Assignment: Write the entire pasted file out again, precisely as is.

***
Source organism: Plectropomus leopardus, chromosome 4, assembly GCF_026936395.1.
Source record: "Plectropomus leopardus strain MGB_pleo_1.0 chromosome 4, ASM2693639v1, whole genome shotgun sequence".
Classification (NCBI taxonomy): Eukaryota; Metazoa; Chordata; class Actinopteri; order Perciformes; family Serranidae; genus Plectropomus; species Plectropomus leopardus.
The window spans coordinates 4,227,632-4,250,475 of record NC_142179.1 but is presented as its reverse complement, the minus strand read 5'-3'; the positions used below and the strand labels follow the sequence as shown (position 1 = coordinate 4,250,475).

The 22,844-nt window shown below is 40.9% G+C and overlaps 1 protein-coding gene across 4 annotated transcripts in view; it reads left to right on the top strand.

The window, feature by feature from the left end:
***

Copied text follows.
Source organism: Plectropomus leopardus, chromosome 4, assembly GCF_026936395.1.
Source record: "Plectropomus leopardus strain MGB_pleo_1.0 chromosome 4, ASM2693639v1, whole genome shotgun sequence".
Classification (NCBI taxonomy): Eukaryota; Metazoa; Chordata; class Actinopteri; order Perciformes; family Serranidae; genus Plectropomus; species Plectropomus leopardus.
The window spans coordinates 4,227,632-4,250,475 of record NC_142179.1 but is presented as its reverse complement, the minus strand read 5'-3'; the positions used below and the strand labels follow the sequence as shown (position 1 = coordinate 4,250,475).

The 22,844-nt window shown below is 40.9% G+C and overlaps 1 protein-coding gene across 4 annotated transcripts in view; it reads left to right on the top strand.

The window, feature by feature from the left end: